Egypt’s Parliament on Tuesday selected a 100-member assembly to write a new constitution for the country, heading off a threat from the ruling Supreme Council of the Armed Forces that it would impose its own charter if Parliament failed to act.
The selection of the assembly came just four days before Egyptians go to the polls to select a new president amid heightened concerns about the influence of Islamists in the government. The presidential runoff pits Mohammed Morsi, a member of the Muslim Brotherhood, against Ahmed Shafik, a former air force general who was the last prime minister appointed by toppled President Hosni Mubarak.
Many of Morsi’s opponents have accused the Brotherhood, which dominates Parliament, of trying to control all branches of Egypt’s government, including the writing of the constitution. A previous assembly named to write the charter was dominated by Islamists, who held 70 percent of the seats, and was dissolved after liberal politicians refused to take part.
The new assembly selected Tuesday seemed designed to appeal to a broader spectrum of voters. Among those appointed were representatives of eight political parties, 28 legal and constitutional experts, seven women, 10 Muslim scholars, eight Coptic Christians, seven union representatives and seven members with ties to so-called revolutionary parties or victims of violence during the anti-Mubarak uprising last year.
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But Islamists still had a major presence, provoking complaints from 10 political parties that announced they’d boycott the panel’s work.
Among the panel’s members were Emad Abdelghafor, the head of the Nour Party, which draws its support from followers of conservative Salafi Islam; Essam el Erian, the secretary-general of the Muslim Brotherhood’s Freedom and Justice Party; and Sheikh Yasser Burhami, the secretary-general of Egypt’s Salafi Call Movement.
“All this effort was wasted because the political Islam current insists on controlling the assembly and preferring their narrow personal interest to that of the public,” the 10 parties said in a statement, referring to the roles in the assembly of the Freedom and Justice Party and the Nour Party.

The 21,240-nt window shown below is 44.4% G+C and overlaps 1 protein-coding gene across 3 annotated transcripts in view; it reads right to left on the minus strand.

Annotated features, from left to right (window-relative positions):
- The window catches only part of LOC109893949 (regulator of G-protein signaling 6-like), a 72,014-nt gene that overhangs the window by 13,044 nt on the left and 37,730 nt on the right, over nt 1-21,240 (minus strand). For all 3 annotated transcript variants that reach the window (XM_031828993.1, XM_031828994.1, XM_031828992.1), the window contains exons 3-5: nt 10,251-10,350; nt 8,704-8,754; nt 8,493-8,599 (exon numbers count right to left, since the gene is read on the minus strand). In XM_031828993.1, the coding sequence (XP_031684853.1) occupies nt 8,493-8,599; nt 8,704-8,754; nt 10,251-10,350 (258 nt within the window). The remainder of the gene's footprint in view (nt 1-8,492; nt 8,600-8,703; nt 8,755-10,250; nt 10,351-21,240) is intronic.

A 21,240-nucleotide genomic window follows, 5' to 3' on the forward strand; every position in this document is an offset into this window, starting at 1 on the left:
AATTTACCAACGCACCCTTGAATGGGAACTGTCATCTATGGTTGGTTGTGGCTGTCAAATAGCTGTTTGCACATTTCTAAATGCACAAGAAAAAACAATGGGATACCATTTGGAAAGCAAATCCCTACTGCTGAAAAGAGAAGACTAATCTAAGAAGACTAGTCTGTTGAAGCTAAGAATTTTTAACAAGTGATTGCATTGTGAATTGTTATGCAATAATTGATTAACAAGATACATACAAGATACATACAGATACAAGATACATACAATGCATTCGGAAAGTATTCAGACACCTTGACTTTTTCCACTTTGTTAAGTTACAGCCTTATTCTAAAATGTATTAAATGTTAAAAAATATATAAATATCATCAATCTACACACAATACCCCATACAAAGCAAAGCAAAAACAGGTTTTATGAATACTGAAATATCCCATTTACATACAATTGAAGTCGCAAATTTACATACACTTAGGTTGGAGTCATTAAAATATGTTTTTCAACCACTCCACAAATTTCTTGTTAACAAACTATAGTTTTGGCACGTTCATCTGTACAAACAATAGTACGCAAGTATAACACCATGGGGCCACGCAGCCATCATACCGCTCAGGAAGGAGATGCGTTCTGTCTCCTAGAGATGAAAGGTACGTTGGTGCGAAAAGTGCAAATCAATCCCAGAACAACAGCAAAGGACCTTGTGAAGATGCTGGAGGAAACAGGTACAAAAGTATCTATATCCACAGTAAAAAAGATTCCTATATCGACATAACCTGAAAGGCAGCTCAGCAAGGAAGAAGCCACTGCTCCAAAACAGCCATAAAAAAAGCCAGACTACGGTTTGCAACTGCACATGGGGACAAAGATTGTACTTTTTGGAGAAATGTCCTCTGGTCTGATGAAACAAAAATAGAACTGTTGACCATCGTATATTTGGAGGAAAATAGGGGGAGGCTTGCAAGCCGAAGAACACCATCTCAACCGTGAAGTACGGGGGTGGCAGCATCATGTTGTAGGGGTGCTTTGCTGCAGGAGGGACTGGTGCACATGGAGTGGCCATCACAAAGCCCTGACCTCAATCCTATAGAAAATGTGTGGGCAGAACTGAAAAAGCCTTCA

Also named to the panel was Gen. Mamdouh Shahin, a member of the Supreme Council of the Armed Forces.
With the 1971 constitution, which had governed during Mubarak’s rule, suspended since last year, Egyptians who will be voting this weekend for a president have no idea what that person’s powers will be. An interim constitution that’s governed the country since March 2011 doesn’t address many key questions, including whether the president has the authority to dissolve Parliament or to declare war. It also doesn’t address who’d become president if the new president died before he’d named a vice president.
The new president is scheduled to take office in July, long before the assembly will have completed its work.
According to the interim constitution, the assembly must draft a new charter in six months, a deadline that legal scholars said was unreasonable. Rushing the process, they warn, will result in an incomplete document that will lead to more instability.
“This is absolute rubbish,” Hossam Issa, a law professor at Ain Shams University in Cairo, said about the timeline.
With the majority of the assembly members belonging to the Muslim Brotherhood, some analysts predicted that a Morsi victory would lead to greater powers for the president. A Shafik victory would lead to few powers, said Fouda Rafat, a law professor at Cairo University.
The biggest mistake of the constitution-writing process already has happened, however, Rafat said.
“They chose to hold the election before writing the constitution. They put, as you Americans say, the cart before horse.”